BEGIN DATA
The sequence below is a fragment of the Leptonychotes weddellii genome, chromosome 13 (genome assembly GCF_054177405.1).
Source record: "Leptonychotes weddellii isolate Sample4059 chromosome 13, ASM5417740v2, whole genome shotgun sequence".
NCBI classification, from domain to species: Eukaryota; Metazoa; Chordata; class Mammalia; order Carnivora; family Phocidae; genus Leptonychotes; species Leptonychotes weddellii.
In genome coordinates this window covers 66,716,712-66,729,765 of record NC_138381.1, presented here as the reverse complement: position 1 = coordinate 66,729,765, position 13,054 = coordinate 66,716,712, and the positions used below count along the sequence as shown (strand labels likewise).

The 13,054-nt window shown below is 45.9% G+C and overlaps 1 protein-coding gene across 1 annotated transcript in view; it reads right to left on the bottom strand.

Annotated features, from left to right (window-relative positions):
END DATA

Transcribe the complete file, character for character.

The sequence below is a fragment of the Leptonychotes weddellii genome, chromosome 13 (genome assembly GCF_054177405.1).
Source record: "Leptonychotes weddellii isolate Sample4059 chromosome 13, ASM5417740v2, whole genome shotgun sequence".
NCBI classification, from domain to species: Eukaryota; Metazoa; Chordata; class Mammalia; order Carnivora; family Phocidae; genus Leptonychotes; species Leptonychotes weddellii.
In genome coordinates this window covers 66,716,712-66,729,765 of record NC_138381.1, presented here as the reverse complement: position 1 = coordinate 66,729,765, position 13,054 = coordinate 66,716,712, and the positions used below count along the sequence as shown (strand labels likewise).

The 13,054-nt window shown below is 45.9% G+C and overlaps 1 protein-coding gene across 1 annotated transcript in view; it reads right to left on the bottom strand.

Annotated features, from left to right (window-relative positions):